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    georgelee (2013-05-29)

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    WS Lounge VIP mrjimphelps's Avatar
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    Go to the power settings on your computer. Tell it that you want the monitor always on. The default is to turn off the display after so many minutes of inactivity. This will at least keep it from having to warm up again and again.

    I don't recall how to do this in XP, but I believe you get to that screen by right-clicking either on the bottom task bar or on an empty area of the desktop, and then choosing Properties.

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    Quote Originally Posted by mrjimphelps View Post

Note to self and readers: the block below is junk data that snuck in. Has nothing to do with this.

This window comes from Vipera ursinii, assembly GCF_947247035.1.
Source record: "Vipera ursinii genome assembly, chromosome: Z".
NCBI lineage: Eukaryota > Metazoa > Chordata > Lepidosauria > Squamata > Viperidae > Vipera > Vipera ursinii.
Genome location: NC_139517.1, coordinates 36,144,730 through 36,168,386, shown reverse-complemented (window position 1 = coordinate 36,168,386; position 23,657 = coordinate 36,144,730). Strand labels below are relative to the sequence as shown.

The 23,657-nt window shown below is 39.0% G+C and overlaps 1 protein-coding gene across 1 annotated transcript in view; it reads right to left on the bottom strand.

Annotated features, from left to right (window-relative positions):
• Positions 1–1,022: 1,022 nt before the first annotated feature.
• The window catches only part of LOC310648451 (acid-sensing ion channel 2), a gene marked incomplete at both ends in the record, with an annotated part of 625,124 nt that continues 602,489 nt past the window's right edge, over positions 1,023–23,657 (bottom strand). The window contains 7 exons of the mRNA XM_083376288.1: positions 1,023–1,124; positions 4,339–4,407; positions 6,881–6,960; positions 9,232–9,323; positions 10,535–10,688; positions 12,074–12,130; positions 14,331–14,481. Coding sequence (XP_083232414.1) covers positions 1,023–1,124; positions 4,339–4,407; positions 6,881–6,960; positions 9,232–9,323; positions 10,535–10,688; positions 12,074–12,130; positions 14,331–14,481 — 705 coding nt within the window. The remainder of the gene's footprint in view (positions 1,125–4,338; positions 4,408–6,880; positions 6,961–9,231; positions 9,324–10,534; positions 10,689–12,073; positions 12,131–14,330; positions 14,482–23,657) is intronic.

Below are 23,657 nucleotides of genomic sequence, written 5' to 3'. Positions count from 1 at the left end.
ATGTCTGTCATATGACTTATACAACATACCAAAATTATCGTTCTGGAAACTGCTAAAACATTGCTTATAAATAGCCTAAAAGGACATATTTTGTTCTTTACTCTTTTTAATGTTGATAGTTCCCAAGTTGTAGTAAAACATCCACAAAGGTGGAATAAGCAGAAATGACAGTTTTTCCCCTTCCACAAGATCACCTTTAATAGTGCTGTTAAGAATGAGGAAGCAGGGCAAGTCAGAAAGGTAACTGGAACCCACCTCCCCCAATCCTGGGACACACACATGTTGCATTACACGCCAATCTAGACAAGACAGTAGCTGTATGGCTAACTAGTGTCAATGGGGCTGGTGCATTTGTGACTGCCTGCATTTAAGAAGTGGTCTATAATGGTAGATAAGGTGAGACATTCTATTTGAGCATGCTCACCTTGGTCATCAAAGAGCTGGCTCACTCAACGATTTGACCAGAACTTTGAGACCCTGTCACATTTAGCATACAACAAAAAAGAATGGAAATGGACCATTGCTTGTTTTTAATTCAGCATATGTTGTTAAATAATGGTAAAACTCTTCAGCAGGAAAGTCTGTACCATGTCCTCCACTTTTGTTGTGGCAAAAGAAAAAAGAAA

Go to the power settings on your computer. Tell it that you want the monitor always on. The default is to turn off the display after so many minutes of inactivity. This will at least keep it from having to warm up again and again.
    Thanks for the reply Jim.

    The Power setting were Never turn off monitor, hard disks or standby. Screen saver was at 40 minutes, which I have changed to 1200 minutes, although I don’t use a screen saver. We'll see if that makes a difference.

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    Quote Originally Posted by gregorio2 View Post
    georgelee,
    Suggest opening bios and turn off silent boot(splash) and opt for display of normal POST messages.